MSRC News Details

EDC Urges Widespread Changes in Public Communications about Military and Veteran Suicide

WALTHAM, MA | January 15, 2013

EDC recommends that communications about U.S. military and veteran suicides focus more on solutions and prevention and less on statistics, tragic stories of hopelessness, and system failures, which have been much more prevalent. This and other EDC recommendations appear in a commentary published in the January issue of the American Journal of Public Health.

The authors make recommendations for improved messaging based on four areas of research, briefly illustrated with recent examples. The impetus for the commentary came from expert panel reports released in 2008 and 2010 citing problems with messaging about military and veteran suicides. For example, one report produced by an independent task force convened by the Department of Defense (DoD) found that, at the time, messaging from military leaders and other sources often did not support prevention efforts and may even have been undermining them. Specifically, public messages that focused on statistics and used descriptors such as epidemic implied that military and veteran suicides were more common than they actually were. Also many messages missed opportunities to promote positive prevention messages. These examples are concerning because previous research shows that certain types of media coverage can increase suicides among individuals at risk.

“We’re concerned that repetitive coverage about suicide deaths may paint a hopeless picture and obscure the reality—most current and former service members are showing tremendous coping and resiliency,” said EDC lead author Linda Langford. “We want to make sure we’re telling those success stories too.”

EDC’s recommendations to encourage safer and more effective messages include the following:

• Ensure messages include a clear action step
• Publicize 24-hour crisis lines and other resources
• Disseminate first-person stories of service members and veterans who have struggled with serious life stressors and successfully coped with them

Langford notes that the need for changes in messaging goes beyond the military-veteran context. The National Action Alliance for Suicide Prevention has prioritized “changing the conversation about suicide to include more discussion about help, hope, social support, and recovery.” The military and veteran communities have already made substantial changes to its messaging. “In many ways,” says Langford, “the veteran and military world is ahead of the rest of the country in creating research-based messaging that promotes help and solutions.”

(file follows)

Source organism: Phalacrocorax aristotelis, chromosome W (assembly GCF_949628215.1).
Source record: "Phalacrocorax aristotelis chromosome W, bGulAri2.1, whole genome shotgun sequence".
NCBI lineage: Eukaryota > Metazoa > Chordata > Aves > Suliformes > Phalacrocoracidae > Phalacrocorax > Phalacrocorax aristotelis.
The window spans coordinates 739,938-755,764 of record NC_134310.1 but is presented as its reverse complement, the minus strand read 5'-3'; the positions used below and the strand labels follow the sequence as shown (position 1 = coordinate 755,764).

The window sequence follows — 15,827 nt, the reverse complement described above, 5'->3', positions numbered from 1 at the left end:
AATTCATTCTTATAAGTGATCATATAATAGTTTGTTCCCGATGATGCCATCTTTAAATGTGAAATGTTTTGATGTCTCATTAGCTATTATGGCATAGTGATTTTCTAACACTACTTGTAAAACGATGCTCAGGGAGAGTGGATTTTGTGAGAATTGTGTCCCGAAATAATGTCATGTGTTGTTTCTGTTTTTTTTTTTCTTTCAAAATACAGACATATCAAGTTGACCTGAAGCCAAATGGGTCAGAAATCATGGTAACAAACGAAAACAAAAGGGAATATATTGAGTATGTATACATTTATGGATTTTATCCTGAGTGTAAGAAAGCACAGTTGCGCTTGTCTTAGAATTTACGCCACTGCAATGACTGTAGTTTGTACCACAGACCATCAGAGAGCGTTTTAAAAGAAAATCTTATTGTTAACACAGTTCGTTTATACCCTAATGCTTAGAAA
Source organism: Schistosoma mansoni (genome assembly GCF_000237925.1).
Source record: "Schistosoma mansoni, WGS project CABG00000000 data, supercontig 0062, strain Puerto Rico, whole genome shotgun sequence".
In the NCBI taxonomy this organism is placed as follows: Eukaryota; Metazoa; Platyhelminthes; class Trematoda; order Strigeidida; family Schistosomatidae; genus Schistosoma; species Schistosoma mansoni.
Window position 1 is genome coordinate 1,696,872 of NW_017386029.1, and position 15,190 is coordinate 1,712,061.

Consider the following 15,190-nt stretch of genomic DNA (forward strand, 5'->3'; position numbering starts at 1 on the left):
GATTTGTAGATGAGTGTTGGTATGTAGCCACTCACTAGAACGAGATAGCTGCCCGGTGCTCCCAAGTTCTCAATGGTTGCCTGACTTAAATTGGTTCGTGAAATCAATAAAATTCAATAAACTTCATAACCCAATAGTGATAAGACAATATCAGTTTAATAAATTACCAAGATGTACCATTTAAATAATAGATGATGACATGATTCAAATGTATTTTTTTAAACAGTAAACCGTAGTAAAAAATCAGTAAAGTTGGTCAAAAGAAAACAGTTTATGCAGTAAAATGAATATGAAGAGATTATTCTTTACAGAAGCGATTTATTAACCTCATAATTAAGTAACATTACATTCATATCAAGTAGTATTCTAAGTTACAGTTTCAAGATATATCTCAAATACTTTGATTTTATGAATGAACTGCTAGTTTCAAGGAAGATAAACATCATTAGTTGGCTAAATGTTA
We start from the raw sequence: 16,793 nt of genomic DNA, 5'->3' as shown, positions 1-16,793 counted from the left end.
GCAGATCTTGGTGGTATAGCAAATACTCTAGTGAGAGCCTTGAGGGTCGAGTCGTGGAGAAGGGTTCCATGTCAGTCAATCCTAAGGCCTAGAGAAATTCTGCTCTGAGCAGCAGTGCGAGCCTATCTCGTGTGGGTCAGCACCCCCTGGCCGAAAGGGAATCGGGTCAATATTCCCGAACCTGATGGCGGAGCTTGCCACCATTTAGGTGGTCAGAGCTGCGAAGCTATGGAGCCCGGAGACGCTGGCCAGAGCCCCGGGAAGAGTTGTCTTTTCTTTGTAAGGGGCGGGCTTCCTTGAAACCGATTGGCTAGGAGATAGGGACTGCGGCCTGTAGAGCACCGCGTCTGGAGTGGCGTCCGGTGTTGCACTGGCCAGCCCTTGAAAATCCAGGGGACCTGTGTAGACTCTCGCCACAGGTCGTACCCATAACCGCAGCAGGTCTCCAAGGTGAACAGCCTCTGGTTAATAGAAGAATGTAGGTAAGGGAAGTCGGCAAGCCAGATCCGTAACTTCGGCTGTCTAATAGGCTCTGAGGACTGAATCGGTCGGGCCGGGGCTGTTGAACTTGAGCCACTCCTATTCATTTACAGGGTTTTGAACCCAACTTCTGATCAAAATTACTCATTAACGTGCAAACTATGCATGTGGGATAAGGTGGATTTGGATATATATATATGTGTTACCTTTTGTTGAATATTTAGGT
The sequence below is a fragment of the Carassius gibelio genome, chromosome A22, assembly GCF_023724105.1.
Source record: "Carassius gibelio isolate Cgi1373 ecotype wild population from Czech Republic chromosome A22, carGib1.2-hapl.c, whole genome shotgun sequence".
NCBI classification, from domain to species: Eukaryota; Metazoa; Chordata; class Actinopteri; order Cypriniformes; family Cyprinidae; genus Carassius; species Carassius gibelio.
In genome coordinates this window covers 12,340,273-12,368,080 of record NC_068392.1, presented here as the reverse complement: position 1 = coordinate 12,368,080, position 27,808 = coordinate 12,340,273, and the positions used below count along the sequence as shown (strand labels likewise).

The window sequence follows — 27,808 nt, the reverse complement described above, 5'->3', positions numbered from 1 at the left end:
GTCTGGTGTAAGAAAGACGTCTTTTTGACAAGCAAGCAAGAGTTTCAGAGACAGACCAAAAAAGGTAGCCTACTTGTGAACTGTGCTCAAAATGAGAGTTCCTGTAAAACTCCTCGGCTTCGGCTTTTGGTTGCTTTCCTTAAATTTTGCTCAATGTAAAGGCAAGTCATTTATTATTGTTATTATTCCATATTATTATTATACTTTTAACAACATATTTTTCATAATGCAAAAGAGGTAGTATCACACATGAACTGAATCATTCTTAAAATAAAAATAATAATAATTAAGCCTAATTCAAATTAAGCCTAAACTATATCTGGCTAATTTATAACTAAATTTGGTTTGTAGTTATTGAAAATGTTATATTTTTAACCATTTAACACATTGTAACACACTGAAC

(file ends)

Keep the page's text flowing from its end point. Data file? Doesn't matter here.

For example, the U.S. Department of Veterans Affairs (VA) created a media campaign to promote its 24-hour Veterans Crisis Line (800-273-8255) and developed a campaign ( that features first-person stories of veterans who have struggled and successfully overcome their challenges. The DoD-funded RealWarriors campaign and website for service members includes first-person stories and resources. Also, DoD and VA leaders are now disseminating more prevention-oriented messages. For example, the DoD and VA collaborated and adopted the VA theme “Stand By Them” for the 2012National Suicide Prevention and Awareness Month in September and used that opportunity to remind the military and veteran communities of the signs to look for, how to help a distressed friend or loved one, and available resources.

EDC co-author David Litts says, “We hope that the media, researchers, organizations, and others communicating about military personnel and veterans follow the lead of the VA and DoD and disseminate messages that make it clear that the vast majority of service members and veterans in distress find ways to overcome and survive. They should also promote available treatment and solutions, offer resources, and tell individual stories of coping.”

The full study, “Using Science to Improve Communications About Suicide Among Military and Veteran Populations: Looking for a Few Good Messages,” is available online at Members of the American Public Health Association may access it for free; for others a fee is required.

Original Article